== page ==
Four Japanese Landscapes (2018)
Piano, Violin, Cello, Clarinet (13.5 mins)
Each landscape is a representation of my experience and thoughts of different locations I visited in Japan during the spring of 2017.
I. The Souls of Adashino Nenbutsu-ji
This temple, founded in 811, sits in an area where people have historically abandoned the bodies of the dead, exposing them to the elements. Now some 8,000 statuettes, which were scattered around Adashino and collected in 1903, memorialize the souls of the dead. The movement contains strong representations of time and death, yet remains hopeful that the souls abadoned have found peace.
II. The Markets at Zenko-ji Temple
Less focused on the history of the temple, the movement highlights the vibrancy of the people and markets that lead up to the temple. Especially on festivals and weekends, people busily swamp the temple, many wearing traditional japanese items, shop for trinkets whilst having a good time with friends and family.
III. The Torri of Fushimi Inari
Althought technically the shinto god of rice, merchants and manufacturers of Japan traditionally view him as the patron of business. Since being built in 1499, the main shrine has amased nearly 10,000 torri (the orange gates) on its main path. While traveling the path, one becomes transfixed with a sense of weight and reverance, as the path contains several smaller shrines spanning the 2.5 miles trail. It is a custom to donate to the temple in order to see a wish to come true, or to thank for a wish that has become true.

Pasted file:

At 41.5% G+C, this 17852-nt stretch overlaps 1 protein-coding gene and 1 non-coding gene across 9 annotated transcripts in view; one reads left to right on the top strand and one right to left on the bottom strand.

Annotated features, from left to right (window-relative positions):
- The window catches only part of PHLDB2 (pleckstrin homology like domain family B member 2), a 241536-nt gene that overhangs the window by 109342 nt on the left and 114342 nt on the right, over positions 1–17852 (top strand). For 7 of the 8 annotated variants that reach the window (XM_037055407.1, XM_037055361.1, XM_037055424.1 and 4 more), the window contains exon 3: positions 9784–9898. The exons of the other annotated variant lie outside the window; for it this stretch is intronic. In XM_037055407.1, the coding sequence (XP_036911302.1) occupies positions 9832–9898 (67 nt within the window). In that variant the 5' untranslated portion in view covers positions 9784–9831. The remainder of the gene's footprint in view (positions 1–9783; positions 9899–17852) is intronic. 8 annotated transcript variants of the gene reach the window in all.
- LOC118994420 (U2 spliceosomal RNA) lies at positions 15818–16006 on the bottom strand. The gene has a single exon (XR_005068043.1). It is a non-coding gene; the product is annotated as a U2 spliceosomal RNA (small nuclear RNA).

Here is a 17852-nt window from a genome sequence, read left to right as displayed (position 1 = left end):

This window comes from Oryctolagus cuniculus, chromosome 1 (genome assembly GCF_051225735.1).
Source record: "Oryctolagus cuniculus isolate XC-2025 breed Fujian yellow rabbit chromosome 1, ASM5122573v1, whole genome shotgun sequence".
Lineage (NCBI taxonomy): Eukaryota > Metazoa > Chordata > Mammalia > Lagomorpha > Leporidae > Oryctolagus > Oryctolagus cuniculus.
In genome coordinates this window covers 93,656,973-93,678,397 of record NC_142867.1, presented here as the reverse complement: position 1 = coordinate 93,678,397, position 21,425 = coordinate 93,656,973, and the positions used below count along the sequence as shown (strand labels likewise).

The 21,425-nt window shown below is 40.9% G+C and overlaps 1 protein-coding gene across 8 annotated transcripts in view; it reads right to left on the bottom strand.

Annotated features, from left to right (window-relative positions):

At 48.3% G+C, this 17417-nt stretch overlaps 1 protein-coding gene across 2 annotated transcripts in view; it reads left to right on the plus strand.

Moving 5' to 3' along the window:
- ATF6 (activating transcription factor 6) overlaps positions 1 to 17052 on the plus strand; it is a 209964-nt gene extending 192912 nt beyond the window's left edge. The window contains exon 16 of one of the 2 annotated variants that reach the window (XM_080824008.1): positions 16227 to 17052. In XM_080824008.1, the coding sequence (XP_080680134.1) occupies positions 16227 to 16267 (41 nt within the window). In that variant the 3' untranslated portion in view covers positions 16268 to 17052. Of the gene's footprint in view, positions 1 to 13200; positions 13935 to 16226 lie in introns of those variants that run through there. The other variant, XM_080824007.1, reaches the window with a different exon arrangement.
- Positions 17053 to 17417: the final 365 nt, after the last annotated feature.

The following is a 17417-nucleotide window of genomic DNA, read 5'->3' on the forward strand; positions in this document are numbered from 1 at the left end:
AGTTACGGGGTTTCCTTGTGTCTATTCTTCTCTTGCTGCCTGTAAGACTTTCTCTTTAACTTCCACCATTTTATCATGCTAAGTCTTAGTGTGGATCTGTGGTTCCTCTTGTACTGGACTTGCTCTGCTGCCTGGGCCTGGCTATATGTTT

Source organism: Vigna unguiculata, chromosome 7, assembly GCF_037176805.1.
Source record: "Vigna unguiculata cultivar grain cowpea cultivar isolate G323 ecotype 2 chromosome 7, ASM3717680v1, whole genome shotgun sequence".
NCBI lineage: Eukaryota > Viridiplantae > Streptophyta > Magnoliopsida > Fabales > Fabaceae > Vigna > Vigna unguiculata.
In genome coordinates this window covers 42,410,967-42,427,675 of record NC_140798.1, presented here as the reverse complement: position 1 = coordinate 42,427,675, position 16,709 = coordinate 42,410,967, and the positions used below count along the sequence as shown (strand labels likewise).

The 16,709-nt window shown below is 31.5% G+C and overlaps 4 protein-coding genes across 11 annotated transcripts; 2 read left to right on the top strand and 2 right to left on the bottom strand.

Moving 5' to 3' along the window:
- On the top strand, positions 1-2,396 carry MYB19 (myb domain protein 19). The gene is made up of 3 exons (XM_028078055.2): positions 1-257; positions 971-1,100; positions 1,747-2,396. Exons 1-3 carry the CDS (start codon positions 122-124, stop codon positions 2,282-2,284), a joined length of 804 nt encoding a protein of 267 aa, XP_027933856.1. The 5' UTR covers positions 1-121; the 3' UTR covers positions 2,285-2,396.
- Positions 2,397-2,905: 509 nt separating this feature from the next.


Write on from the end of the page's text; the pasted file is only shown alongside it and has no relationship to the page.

IV. The Rakan at Otagi Nenbutsu-ji
There are nearly 1,200 Rakan Statues at Otagi Nenbutsu-ji. The statuettes, usually humorous in nature represent the disciples of Buddha. In writing this movement, I tried to channel the whimsical and mischievous nature conveyed in the statutes. Therefore, despite the movement starting with some gravity (representing the serious discipline it takes to create these rakan), the movement quickly dissolves to quarky and disjunct motives.
Performance: Unheard Of//Ensemble
© 2017 by Paul Poston.